Heat Tolerant

Needless to say, the light from sun or develop lamp will even heat up the plastic containers. This implies plastic containers used in food production must stand up to hours in temperatures as hot as 80 degrees Fahrenheit. Plastics that don’t hold up to the heat can begin to break down and leak toxic chemicals to the soil. Once in the soil, the chemicals may poison the plant by infiltrating its root system or simply accumulate within the plant’s leaves and fruit. These gathered toxins are often passed onto those ingesting the food created in unfit containers.

Recycle Number

Check the underside of any plastic container you intend to use for growing food. The amount on the underside in the recycle triangle symbol identifies the type of plastic used in manufacturing the container. Plastics that are safer for food production include polyethylene compounds, or recycling numbers 1, 2 and 4 along with polypropylene, or recycling amount 5. Dangerous plastics that are not great for growing containers include polyvinyl chloride, or PVC, which carries the recycling number 3 times, polystyrene which carries the recycling number 6 and polycarbonate, which carries the recycling number 7.

See related

Plum Tree Didn't Bloom This Year

Plum trees (Prunus domestica) create small white blossoms around 1 inch in diameter that bloom until the 4-inch-long leaves. The trees reach approximately 30 feet tall and cannot tolerate extreme hot or cold temperatures. The plum stipulates the landscape with both a beautiful display of flowers and edible fruit in U.S. Department of Agriculture plant hardiness zones 4 though 9. If the tree fails to blossom, the cause may be bacteria, fungi, improper pruning or cultural factors.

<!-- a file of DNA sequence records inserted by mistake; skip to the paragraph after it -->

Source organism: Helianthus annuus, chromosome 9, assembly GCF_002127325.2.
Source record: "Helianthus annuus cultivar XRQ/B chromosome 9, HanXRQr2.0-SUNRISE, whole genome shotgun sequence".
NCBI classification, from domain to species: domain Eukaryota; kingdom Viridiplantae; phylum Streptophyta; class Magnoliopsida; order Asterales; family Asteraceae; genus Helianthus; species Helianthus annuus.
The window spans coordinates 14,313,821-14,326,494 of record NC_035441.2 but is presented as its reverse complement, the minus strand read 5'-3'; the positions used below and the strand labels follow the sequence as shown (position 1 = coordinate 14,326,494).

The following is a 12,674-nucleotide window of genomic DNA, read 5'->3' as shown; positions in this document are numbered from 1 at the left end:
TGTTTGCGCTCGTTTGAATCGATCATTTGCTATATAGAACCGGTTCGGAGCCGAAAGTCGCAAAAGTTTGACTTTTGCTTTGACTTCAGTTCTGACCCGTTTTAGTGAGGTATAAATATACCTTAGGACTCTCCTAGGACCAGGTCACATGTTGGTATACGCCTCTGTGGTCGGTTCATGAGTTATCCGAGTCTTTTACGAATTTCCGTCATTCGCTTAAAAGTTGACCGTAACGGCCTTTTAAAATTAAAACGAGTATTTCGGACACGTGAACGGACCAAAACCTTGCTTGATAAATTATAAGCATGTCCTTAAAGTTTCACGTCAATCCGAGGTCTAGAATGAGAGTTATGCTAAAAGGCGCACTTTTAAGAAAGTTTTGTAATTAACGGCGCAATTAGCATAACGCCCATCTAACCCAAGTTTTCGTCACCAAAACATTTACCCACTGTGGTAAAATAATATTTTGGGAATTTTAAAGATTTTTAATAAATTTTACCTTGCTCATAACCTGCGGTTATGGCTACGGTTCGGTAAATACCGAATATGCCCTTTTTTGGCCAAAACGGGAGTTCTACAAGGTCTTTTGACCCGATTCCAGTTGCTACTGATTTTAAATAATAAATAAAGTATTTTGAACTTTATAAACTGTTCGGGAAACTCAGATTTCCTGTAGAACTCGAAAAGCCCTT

Severe Pruning

Prunus species, including plum, require little pruning when the tree’s frame is established. Tough and frequent pruning is not desirable and can affect the tree’s growth and flower production. Heavy pruning removes the too much of the one-year-old shoots necessary for the tree to blossom. You can also damage the trees by removing large branches and causing wounds that do not heal properly. These wounds create a simple access for disease.


Black knot and brown rot are brought on by fungi and may prevent plums from blooming. The black knot fungus (Dibotryon morbosum) overwinters in the branches and twigs. The fungus is active in the spring and also influences new development, which in turn disrupts normal growth. Brown rot (Monilinia fructicola) causes blossom and twig blight. Flowers that do seem turn brown and die.

Bacterial Canker

Bacterial canker (Pseudomonas syringae) often stops plum trees from blooming. Indicators of bacterial canker show up in the spring and also include rough cankers, limb dieback and leaf spot, and can lead to young shoots and blossoms to dry up and perish. The bacterium is typical when spring temperatures are reduced and moisture levels are high. Splashing rain often spreads the disease, and it typically affects trees between 2 and 8 decades of age.

Lack of Sunlight

Plum trees require full sunlight to produce flowers and set fruit. Trees that do not get enough sunlight might delay flowering or not flower at all. For the best growth, place trees in which they get at least six hours of sunlight daily and avoid planting trees in which other trees or construction them. When you plant trees at a good, sunny place and provide them proper care, you can expect them to fruit and flower normally.

See related